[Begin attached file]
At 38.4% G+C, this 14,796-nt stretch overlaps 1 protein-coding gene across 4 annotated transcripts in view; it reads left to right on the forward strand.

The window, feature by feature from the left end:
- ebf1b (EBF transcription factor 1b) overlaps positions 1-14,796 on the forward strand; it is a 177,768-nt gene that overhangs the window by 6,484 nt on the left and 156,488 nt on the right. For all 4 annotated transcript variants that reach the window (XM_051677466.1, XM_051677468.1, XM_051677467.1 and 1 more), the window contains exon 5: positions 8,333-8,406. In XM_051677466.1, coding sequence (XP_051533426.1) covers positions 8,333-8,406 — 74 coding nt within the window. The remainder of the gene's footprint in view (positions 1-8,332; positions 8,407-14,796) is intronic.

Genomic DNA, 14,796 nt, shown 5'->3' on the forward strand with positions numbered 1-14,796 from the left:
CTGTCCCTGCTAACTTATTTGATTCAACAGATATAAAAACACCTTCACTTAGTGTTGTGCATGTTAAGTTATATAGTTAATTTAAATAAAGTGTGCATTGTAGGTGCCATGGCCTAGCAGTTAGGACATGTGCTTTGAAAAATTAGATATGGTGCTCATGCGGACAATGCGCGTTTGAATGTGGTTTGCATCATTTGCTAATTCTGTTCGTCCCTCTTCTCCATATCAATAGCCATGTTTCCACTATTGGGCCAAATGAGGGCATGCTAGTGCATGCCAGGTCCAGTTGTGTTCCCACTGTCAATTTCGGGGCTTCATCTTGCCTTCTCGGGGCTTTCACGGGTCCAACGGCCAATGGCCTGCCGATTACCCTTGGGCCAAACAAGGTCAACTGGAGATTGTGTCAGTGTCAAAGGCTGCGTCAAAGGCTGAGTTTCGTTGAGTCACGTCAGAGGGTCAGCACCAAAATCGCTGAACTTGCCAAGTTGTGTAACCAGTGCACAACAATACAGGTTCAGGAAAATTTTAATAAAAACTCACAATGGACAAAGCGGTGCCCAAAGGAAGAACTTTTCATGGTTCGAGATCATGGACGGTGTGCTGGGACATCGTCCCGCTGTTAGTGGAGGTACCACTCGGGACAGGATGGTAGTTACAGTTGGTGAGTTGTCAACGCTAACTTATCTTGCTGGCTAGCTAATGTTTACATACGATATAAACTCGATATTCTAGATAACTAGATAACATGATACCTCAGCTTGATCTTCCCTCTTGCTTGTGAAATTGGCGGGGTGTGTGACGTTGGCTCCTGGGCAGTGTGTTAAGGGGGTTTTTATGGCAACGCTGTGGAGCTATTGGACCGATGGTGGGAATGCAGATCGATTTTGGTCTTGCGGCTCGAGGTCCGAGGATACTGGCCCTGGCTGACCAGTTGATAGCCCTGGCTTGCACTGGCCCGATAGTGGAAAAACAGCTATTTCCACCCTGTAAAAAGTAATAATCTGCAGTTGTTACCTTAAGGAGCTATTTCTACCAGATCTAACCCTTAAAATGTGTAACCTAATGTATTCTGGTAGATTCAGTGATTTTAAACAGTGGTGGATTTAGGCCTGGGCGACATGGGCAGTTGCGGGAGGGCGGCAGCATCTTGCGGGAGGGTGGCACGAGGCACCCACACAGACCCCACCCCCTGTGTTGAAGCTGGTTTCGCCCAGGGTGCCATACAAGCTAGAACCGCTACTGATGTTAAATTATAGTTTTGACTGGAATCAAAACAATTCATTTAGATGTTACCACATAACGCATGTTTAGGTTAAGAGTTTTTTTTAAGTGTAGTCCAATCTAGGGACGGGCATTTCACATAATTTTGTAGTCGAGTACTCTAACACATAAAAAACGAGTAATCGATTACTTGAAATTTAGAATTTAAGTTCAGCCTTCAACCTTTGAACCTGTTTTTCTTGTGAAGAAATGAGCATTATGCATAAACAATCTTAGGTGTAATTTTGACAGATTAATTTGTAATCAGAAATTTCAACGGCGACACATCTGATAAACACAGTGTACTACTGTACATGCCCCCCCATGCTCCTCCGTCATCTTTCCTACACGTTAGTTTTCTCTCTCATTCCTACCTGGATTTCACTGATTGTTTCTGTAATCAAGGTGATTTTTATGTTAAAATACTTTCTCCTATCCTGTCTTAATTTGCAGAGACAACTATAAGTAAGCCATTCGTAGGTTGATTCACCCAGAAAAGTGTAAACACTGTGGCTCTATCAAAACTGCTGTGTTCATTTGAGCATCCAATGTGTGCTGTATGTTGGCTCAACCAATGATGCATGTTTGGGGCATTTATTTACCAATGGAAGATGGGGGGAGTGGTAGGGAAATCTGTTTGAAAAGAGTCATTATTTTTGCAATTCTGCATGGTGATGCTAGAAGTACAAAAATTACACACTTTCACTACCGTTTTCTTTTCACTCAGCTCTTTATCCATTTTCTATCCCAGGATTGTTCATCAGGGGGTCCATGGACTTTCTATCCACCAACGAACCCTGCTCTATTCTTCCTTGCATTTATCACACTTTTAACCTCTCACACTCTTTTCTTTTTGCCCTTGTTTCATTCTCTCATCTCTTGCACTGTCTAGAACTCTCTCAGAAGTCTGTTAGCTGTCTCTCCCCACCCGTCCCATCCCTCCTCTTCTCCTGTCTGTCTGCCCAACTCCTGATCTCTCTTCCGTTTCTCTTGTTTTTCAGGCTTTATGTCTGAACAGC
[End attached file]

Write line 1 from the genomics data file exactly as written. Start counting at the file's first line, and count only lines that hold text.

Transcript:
At 38.4% G+C, this 14,796-nt stretch overlaps 1 protein-coding gene across 4 annotated transcripts in view; it reads left to right on the forward strand.